Scale-stage companies have to cross a perilous chasm. They’re big enough to attract the attention of powerful incumbents, but not yet well-enough entrenched to defend themselves in the marketplace. They need an unfair advantage.
There are two ways such organizations can find that advantage. The first is to introduce differentiated product offerings; the second is to streamline internal processes. In both cases, the goal is to sustain rapid growth while remaining agile and cost-effective.
Products and operations
In modern business, it’s likely that both front-office product innovation and back-office operational innovation will come from technology. As YCombinator founder Paul Graham has observed, while a startup isn’t necessarily a technology firm, it’s likely to be one because only technological underpinnings can provide the scale and speed needed to uncover and conquer new business models.
Technology-augmented Product Offerings
When a company successfully incorporates emerging technologies into its product, it creates a substantial moat. Salesforce.com, an early proponent of SaaS-based CRM, leapfrogged existing incumbents like Remedy, Clarify, and Vantive. They reached entirely new markets – sales teams, rather than IT staff. And their ability to constantly observe how customers used their product, and then push updates continuously, helped them sustain this advantage.
Some “cutting edge” companies are already being eclipsed by new offerings. Uber retains over 30% of revenues from drivers; but Arcade City claims to connect drivers, car owners, insurers and riders across a distributed ledger. While the company’s merits are debatable, they prove a point: No tech company cannot be disrupted by emerging technologies within a market it has created.
Other companies may be more forward-looking. Music streamer Spotify hired a machine learning expert from Sony whose specialty is AI-generated composition. For certain categories of music, particularly electronic genres like chill and drone, machine-made sounds are almost indistinguishable from human-produced tracks. Why wouldn’t Spotify pivot from music streaming to music generation, and keep royalties for itself? There’s some evidence they may already be doing so.
The consequences of scaletech innovation aren’t always obvious. In another example from the music industry, music detection startup Shazam initially planned to profit from referral sales of recorded music. But the real-time analysis of listener attention proved far more valuable to publishers. When Katy Perry and Lady Gaga launched singles at the same time, the company’s data showed which track would win—and marketers adjusted their investment accordingly. Today, the company derives most of its revenue from market intelligence rather than affiliate sales.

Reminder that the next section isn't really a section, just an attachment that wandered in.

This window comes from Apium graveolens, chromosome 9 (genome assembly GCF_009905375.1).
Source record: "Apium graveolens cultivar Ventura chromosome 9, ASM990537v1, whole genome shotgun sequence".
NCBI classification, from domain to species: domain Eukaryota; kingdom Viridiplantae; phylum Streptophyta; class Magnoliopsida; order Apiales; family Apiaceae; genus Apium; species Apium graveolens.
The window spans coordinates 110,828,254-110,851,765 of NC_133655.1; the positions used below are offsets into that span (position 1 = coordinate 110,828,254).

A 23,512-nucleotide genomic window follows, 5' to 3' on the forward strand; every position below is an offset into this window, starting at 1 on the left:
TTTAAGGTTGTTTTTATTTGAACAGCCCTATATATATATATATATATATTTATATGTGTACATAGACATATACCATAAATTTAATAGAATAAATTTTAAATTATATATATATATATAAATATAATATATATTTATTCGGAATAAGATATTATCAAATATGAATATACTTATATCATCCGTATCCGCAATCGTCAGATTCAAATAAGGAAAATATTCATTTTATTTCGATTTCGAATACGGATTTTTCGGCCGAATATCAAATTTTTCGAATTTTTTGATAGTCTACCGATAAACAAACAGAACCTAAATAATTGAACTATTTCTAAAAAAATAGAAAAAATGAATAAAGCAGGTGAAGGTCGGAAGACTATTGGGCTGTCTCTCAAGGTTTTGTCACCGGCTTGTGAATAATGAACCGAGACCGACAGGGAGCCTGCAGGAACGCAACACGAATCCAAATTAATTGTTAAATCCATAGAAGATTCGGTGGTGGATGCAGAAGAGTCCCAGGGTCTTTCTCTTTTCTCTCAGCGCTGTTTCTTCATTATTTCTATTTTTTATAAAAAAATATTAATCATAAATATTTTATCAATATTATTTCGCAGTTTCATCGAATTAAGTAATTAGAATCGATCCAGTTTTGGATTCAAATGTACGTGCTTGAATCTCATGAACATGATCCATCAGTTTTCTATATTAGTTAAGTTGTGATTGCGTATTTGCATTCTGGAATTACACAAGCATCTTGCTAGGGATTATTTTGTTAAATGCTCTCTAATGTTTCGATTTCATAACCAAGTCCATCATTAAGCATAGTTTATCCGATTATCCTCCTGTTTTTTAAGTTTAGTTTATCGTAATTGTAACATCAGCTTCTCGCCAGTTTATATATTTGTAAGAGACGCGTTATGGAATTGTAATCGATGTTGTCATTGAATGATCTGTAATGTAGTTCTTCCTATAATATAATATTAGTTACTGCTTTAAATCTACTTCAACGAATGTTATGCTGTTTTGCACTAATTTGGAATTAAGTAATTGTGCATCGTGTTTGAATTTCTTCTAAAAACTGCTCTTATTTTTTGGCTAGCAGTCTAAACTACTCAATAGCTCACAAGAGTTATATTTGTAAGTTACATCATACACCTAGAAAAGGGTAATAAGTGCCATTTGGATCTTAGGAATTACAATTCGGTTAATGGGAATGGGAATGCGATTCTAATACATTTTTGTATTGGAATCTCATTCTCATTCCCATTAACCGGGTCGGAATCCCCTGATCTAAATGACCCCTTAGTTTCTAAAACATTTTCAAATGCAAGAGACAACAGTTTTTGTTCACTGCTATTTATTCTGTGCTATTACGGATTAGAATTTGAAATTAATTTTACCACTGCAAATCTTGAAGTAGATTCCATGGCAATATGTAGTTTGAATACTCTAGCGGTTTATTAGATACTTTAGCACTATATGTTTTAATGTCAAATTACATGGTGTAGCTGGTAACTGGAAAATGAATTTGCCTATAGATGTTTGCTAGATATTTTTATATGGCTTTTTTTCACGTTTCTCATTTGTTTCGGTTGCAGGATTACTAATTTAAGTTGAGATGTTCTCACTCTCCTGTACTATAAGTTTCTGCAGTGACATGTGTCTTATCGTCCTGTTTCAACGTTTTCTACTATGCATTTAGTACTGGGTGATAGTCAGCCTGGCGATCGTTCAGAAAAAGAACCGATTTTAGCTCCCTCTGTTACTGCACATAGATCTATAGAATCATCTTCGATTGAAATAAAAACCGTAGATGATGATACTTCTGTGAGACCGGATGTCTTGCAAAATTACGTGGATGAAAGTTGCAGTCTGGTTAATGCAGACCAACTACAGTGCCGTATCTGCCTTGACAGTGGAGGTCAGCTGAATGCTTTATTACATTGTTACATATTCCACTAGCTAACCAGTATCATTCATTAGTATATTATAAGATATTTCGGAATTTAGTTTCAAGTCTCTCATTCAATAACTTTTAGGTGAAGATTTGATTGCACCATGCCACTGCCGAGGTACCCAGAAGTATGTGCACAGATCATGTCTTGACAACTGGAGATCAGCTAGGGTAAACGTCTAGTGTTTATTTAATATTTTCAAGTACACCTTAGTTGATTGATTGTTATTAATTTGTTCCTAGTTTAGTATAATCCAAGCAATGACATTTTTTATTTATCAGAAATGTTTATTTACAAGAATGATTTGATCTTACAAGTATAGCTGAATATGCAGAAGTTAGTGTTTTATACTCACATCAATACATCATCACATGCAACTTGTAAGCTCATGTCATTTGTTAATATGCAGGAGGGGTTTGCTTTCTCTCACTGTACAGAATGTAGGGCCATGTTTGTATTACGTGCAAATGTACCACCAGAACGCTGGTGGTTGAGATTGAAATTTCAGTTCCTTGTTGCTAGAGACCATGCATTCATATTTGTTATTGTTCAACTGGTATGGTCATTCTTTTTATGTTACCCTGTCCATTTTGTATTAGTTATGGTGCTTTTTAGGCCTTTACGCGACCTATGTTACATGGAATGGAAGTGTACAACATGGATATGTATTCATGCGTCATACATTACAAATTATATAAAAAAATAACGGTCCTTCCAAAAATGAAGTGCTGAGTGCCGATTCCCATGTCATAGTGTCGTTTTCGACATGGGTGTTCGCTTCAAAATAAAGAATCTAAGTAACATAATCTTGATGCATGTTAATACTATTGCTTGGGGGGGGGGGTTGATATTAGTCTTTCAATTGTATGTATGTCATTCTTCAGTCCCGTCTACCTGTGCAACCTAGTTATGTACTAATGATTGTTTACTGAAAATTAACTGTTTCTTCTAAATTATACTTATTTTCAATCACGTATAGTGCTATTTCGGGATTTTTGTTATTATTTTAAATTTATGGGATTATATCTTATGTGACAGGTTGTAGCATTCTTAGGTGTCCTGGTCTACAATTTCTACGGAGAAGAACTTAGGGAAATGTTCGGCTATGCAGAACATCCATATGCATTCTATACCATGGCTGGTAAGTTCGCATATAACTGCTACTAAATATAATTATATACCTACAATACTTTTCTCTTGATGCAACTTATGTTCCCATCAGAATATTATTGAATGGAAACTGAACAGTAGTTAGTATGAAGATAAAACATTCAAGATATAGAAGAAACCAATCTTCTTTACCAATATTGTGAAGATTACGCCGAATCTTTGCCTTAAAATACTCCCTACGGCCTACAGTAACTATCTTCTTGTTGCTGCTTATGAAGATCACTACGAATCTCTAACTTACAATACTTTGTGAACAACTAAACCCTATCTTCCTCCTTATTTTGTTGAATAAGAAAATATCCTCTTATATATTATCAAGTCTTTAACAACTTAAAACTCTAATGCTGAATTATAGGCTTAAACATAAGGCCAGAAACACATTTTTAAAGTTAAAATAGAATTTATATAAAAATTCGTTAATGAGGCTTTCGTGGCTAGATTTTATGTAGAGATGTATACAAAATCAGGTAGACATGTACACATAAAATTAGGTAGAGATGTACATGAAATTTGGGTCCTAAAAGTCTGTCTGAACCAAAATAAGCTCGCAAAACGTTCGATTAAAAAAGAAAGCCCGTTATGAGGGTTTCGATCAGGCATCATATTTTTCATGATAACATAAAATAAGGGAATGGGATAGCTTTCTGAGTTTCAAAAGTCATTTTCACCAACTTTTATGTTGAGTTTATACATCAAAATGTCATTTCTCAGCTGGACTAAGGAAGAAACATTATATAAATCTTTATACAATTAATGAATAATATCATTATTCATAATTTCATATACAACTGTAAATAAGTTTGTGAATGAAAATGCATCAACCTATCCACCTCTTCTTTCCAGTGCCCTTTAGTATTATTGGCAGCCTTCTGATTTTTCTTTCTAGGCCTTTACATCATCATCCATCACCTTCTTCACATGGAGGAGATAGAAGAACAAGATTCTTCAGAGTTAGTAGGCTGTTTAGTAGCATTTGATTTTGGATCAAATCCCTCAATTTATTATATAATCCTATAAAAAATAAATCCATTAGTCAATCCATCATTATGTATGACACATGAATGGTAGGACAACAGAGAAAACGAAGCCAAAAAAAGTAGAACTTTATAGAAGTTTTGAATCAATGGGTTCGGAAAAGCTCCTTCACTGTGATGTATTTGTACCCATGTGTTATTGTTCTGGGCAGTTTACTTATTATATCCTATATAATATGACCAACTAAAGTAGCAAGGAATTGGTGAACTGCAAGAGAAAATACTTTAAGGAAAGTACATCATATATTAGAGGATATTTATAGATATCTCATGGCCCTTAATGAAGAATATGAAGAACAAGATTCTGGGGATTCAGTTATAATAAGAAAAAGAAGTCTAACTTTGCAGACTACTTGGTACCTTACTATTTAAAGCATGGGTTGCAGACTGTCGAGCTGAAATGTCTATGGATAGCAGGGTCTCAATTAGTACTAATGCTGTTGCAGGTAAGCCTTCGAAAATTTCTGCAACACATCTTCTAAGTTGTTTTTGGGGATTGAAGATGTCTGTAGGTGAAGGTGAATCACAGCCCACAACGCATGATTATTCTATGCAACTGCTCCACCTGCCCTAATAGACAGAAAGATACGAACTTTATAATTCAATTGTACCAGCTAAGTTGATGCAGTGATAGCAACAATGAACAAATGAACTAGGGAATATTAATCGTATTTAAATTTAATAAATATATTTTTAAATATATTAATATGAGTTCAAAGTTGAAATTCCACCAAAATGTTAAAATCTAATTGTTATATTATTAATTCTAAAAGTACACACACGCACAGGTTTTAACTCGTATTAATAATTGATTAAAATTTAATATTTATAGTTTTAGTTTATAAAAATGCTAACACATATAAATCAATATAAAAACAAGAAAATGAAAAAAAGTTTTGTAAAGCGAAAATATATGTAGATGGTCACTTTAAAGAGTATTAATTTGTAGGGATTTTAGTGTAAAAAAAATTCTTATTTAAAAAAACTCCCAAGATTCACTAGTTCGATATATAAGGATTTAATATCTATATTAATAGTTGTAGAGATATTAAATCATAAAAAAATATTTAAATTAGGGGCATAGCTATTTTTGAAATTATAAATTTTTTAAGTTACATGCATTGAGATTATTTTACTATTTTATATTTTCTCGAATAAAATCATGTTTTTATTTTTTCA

Technology isn’t just incorporated into product offerings. It can also transform back-office operations. Amazon’s relentless focus on customer satisfaction led the company to innovate in a wide range of innovations to its operational processes: Automated locks, robotic warehouses, real-time tracking, powerful recommendation engines, and so on. For a scale-stage company, it isn’t enough to be a producer of technology – you have to be technology-enabled.
Let’s call these kinds of innovations scaletech. Unlike startups, which focus on discovering a sustainable, repeatable business model, scale- and growth-stage companies are focused on growing their presence in a business for which they’ve found product-market fit.
In David and Goliath, Malcolm Gladwell cites the work of political scientist Ivan Arreguín-Toft, who analyzed wars over the past two centuries in which one side was ten times as strong as its opponent. Unsurprisingly, the larger side only won 71.5% of the time. Digging deeper, he found that when the smaller side used unconventional tactics, it won nearly two-thirds of the time.
Asymmetry is everything
When security experts talk about attacks and risk, they are most worried by asymmetric threats. When an attacker finds an advantage that’s easy to exploit, but hard to guard against, bad things can happen.
Asymmetry conveys advantage. And in recent years, a number of emerging technologies tilt the competitive landscape dramatically, giving smart organizations a tremendously unfair advantage over their competition.
Done right, scaletech conveys an asymmetric advantage.
Yet the founders of the world’s fastest-growing companies, consumed with the day-to-day business of sales, hiring, treasury, board management, and myriad other tasks, seldom have time to think about how to deploy cutting-edge technology. Like the apocryphal archer offered a machine gun, they’re too busy firing arrows.